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AIDS study spurs Haitian outrage


A new scientific finding that AIDS came to the United States from Africa via Haiti, probably arriving in Miami as early as 1969, stoked controversy among researchers and Haitians on Tuesday -- reopening deep wounds over the medical community's role in perpetuating a stigma against people from the island.

Published in this week's Proceedings of the National Academy of Sciences, the study aims to better explain the origin of AIDS, whose history involves a virus with a sketchy story line that began in Africa in the 1930s and emerged in Los Angeles in 1981.

The findings were based, in part, on blood samples taken from about 20 Haitian patients at Jackson Memorial Hospital as early as 1979. The samples were frozen, stored at the Centers for Disease Control and Prevention in Atlanta, and reanalyzed by the study's authors, including a researcher at the University of Miami.

'We were seeing patients at Jackson Memorial with what we now call AIDS, and at the time we didn't even know it,' said Dr. Arthur Pitchenik, co-author of the study and a professor of medicine at the University of Miami Medical School. ``I started seeing Haitian immigrant patients with TB. They would get better from the TB only to die three to six months later from what we now call AIDS.'

Dr. Michael Gottlieb, an assistant clinical professor of medicine at the University of California, Los Angeles, and one of the original discoverers of AIDS, said the analysis placed the HIV virus that causes it in the United States nearly a decade earlier than previously believed.

'It's pretty clear evidence for Haiti as a stepping-stone,' he said. ``The suggestion that the infection was further below our radar than I'd previously suspected is kind of unnerving.'

'This is very credible work,' added Dr. Margaret Fischl, a pioneering UM AIDS researcher. ``Their approach is the way it should be done. Some of my colleagues think this is really remarkable work.'

The findings drew immediate anger from Miami's Haitian community and raised concerns among some AIDS scientists, as well.

'People are going crazy,' said Dr. Laurinus Pierre, executive director of the Center for Haitian Studies in Little Haiti. Pierre said he has fought stigmas against Haitians from the first days of AIDS, in which researchers blamed the epidemic on the 'Four Hs' -- homosexuals, Haitians, hemophiliacs and heroin addicts.

In February 1990, the Food and Drug Administration barred Haitians from donating blood in the United States, a policy that ignited scores of protests and highly publicized boycotts of blood drives. By December 1990, the FDA had scrapped its policy and developed a more rigorous screening of all blood donors.

To many, the policy pushed an already taboo subject in the Haitian community deeper in the shadows and discouraged many from seeking treatment, a phenomenon some say the latest findings could cause to happen again.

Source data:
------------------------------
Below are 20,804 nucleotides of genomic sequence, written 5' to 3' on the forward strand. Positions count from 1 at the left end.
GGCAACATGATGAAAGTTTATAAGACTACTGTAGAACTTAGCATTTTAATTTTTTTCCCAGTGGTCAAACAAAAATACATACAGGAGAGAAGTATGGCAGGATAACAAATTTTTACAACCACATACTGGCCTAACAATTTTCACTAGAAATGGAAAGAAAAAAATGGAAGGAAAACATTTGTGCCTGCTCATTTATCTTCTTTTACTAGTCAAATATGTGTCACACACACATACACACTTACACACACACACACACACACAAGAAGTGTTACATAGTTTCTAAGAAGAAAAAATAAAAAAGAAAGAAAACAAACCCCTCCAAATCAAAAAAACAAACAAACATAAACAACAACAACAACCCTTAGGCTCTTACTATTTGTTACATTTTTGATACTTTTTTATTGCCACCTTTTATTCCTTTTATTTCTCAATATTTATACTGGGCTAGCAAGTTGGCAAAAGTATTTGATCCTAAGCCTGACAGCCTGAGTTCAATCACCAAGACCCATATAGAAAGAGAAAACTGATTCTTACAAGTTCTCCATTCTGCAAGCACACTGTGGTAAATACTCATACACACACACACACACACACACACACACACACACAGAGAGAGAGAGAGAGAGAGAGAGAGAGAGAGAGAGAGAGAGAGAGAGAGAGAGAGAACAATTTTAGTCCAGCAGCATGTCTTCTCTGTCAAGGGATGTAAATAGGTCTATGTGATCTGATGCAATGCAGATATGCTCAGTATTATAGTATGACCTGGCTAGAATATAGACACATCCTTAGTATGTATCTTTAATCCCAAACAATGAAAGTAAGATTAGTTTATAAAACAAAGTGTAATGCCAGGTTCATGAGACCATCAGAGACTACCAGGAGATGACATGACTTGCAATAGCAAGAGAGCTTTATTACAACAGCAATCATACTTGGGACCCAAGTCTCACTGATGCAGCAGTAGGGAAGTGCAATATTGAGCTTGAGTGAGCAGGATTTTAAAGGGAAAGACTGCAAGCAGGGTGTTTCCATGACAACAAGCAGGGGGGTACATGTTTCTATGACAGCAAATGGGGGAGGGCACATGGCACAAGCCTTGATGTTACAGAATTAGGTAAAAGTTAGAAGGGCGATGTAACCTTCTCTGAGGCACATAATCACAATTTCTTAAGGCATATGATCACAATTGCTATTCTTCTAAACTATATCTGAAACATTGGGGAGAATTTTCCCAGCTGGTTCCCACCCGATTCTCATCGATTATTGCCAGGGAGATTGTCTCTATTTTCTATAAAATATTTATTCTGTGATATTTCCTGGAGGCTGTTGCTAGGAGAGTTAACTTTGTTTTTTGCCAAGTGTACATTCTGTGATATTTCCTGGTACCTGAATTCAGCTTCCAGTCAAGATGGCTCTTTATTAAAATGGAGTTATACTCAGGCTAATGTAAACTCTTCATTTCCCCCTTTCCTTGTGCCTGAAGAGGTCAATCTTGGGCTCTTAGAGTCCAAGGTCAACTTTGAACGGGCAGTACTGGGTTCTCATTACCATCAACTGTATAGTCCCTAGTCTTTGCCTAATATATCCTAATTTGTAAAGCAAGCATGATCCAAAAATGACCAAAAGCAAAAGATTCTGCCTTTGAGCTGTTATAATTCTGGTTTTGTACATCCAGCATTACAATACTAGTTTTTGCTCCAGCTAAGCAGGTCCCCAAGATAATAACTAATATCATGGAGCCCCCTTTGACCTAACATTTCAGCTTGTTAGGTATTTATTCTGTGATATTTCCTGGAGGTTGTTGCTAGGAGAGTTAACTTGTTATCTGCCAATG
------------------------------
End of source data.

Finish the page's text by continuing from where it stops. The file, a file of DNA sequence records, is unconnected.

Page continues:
'This does a disservice to the Haitian community, who feel like they already went through this 20 years ago,' said Dr. Paul Farmer, professor of medical anthropology at Harvard University and a founder of Partners in Health, an international research and aid organization active in fighting AIDS in Haiti. ``This is very slender evidence on which to base such a grand claim.'

'I don't think this is very helpful,' said Dr. Jeffrey Laurence, a professor of medicine at the Weill Medical College of Cornell University in New York. ``People love to play history, and it would be great to figure out who Patient Zero was. But there are doubts.'

The study's lead author, Michael Worobey, a University of Arizona evolutionary biologist, defended his methodology Tuesday and denied any disservice to the Haitian community.

Worobey and his co-authors analyzed the frozen blood samples from about 20 of Pitchenik's Haitian patients at Jackson from the late '70s and early '80s. They set up a medical timeline that they say indicates the HIV virus arrived in Haiti in 1966 and in Miami by 1969.

Worobey said he estimated the timing of the virus' arrival by taking samples of the virus from the late 1970s to 2000. By knowing the rate at which the viruses mutate, he said he was able to create a picture of what the virus looked like in 1969. And by comparing viruses from the United States and Haiti during this time, he could deduce when the virus arrived in the States.

'It's a common technique used in genetic analysis and human evolution,' Worobey said Tuesday.

The study concludes that AIDS arrived in Haiti after Haitians went to the Democratic Republic of Congo as workers after that country won independence in 1960.

It debunks the original 'Patient Zero' theory that said the HIV virus came to Los Angeles via a gay Canadian flight attendant named Gaetan Dugas. That theory was created by Dr. William Darrow and others at the CDC and turned into the 1987 book And the Band Played On, by journalist Randy Shilts. Darrow later repudiated his own study.

Pitchenik said he realized this week's study would be controversial in the Haitian community.

'I want to stress that this has nothing to do with race or sex or color of skin, and we should not stigmatize any particular group,' he said.

``It's not whether you're Haitian or homosexual. It's the high-risk behavior you engage in. Whether you have unprotected sex, whether you're a drug user sharing needles.'

In Haiti, where 6 percent of the population was HIV-infected in 2003, the situation has improved, with HIV rates dropping to 2 percent by 2006, the CDC says.

This report was supplemented with material from Miami Herald wire services.

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